Congratulations to El Fabuloso for being selected for our November Reef Profile! His 3 gallon pico reef is a gorgeous example of the potential of such small aquariums. Below he has written a profile of his aquarium's progress over the past year, and shares his experiences in the hobby. Check it out and share your comments and questions in El Fabuloso's featured reef profile thread.
I'm deeply honored and flattered that Nano-Reef.com would feature my pico reef for November! This site has taught and inspired me so much, and I can only hope to give back as much as I've gained from it. It's been an incredible journey and I want to be able to demonstrate that with careful planning and a lot of patience, anyone can successfully keep a healthy and thriving pico reef.
Tank: 3 Gallon JBJ Picotope
Dimensions: 11-3/4" L x 8-7/8" W x 8" H
Lighting: Current Dual Satellite 12" fixture with 36W dual daylight and actinic
Equipment: AquaClear 70
Heater: 50W Hydor Theo (maintained at 78–80º F)
Circulation: Rio 50 powerhead (60gph)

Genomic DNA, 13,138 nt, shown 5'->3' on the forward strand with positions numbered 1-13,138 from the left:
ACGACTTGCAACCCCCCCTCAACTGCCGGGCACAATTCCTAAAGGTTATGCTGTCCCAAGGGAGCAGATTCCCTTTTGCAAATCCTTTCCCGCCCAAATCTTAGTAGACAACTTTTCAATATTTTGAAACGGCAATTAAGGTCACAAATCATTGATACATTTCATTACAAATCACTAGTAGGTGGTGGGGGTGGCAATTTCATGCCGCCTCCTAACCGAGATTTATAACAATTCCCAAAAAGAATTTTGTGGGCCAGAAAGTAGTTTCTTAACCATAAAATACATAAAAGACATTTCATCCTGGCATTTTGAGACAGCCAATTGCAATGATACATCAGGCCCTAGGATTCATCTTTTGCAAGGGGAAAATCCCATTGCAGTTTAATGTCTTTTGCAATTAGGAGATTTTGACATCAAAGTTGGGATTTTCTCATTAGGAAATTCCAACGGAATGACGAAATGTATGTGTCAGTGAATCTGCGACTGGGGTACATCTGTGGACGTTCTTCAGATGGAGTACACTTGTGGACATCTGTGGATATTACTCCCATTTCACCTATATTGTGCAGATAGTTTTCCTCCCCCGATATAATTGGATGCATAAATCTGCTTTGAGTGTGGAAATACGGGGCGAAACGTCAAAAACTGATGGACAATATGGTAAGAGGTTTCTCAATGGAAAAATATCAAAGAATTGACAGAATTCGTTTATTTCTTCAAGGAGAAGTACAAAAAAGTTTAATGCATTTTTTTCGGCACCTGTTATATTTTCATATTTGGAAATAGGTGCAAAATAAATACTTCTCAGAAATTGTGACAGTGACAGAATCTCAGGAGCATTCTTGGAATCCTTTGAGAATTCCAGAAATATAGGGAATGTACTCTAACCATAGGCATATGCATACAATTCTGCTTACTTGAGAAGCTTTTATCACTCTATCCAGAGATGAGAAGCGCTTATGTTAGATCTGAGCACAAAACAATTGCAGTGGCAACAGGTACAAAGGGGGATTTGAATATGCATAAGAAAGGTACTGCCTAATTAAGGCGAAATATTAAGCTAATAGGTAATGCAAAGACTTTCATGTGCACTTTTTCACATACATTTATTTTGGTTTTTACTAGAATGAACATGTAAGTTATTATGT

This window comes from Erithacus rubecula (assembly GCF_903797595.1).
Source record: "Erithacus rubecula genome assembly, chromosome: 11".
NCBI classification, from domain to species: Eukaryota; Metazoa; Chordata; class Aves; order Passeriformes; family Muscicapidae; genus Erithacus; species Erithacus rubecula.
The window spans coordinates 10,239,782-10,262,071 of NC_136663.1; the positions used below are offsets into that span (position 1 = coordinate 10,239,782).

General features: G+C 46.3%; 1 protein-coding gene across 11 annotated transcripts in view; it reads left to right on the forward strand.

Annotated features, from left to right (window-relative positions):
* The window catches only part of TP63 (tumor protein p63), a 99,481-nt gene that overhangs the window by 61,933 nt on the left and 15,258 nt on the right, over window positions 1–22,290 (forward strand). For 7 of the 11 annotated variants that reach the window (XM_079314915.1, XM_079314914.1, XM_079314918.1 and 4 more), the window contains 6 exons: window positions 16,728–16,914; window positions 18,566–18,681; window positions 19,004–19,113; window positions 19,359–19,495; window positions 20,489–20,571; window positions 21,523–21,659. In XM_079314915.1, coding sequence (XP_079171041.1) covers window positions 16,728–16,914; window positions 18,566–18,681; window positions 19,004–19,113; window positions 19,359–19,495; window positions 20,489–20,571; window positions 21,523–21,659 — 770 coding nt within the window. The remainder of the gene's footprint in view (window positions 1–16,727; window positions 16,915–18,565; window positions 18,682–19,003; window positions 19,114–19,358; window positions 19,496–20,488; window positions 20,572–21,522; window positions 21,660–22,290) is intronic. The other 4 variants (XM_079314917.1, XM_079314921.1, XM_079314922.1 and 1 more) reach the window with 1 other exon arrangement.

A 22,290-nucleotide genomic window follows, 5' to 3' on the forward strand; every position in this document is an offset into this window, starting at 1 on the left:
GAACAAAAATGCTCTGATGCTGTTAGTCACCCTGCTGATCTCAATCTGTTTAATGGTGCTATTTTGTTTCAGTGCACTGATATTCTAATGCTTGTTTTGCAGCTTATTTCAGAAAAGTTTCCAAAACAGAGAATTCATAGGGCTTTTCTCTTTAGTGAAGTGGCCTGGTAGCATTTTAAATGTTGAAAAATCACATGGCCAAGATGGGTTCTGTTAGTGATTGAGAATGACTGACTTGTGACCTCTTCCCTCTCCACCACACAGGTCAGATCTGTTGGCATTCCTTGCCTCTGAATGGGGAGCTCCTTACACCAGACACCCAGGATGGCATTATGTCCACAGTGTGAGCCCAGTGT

Established November 4, 2007
My lights are plugged into a Coralife Dual Power Center. When I first started I maintained a 12-hour photoperiod but have extended it to 14 hours with the addition of a SPS to make up for the 36W PC.
My light schedule is as follows:
• Actinic: 9:30 A.M to 11:30 P.M.
• Daylight: 12:00 P.M. to 11 P.M.
• Lunar LED: Always on
I also have the Rio 50 powerhead plugged into the daylight outlet so the tank gets the highest amount of turbulence during the "day."
I have a modified AquaClear 70 refugium with filter floss, Chemi-Pure Elite and chaeto for nutrient export. I have the stock 9W Picotope lamp set on a reverse photoperiod to light the refugium. While most people replace the impeller in the AC70 to reduce the flow, I have the original impeller running full blast along with the Rio 50 for a maximum combined flow of 360gph.
My tank consists of mainly soft corals and invertebrates (crustaceans) with emphasis on sexy shrimps. I successfully kept a green clown goby but it jumped out of the tank before the big move, and I'm still deciding whether to replace him or not. As for hitchhikers, my tank is filled with the usual suspects - pods, snails, worms, brittle and asterina stars, sponges, and feather dusters.
• Sexy shrimps, Thor amboinensis
• Peppermint shrimp, Lysmata wurdemanni
• Emerald crab, Mithrax sculptus
• Blue-legged hermit crabs, Clibanarius tricolor
• Green-striped mushrooms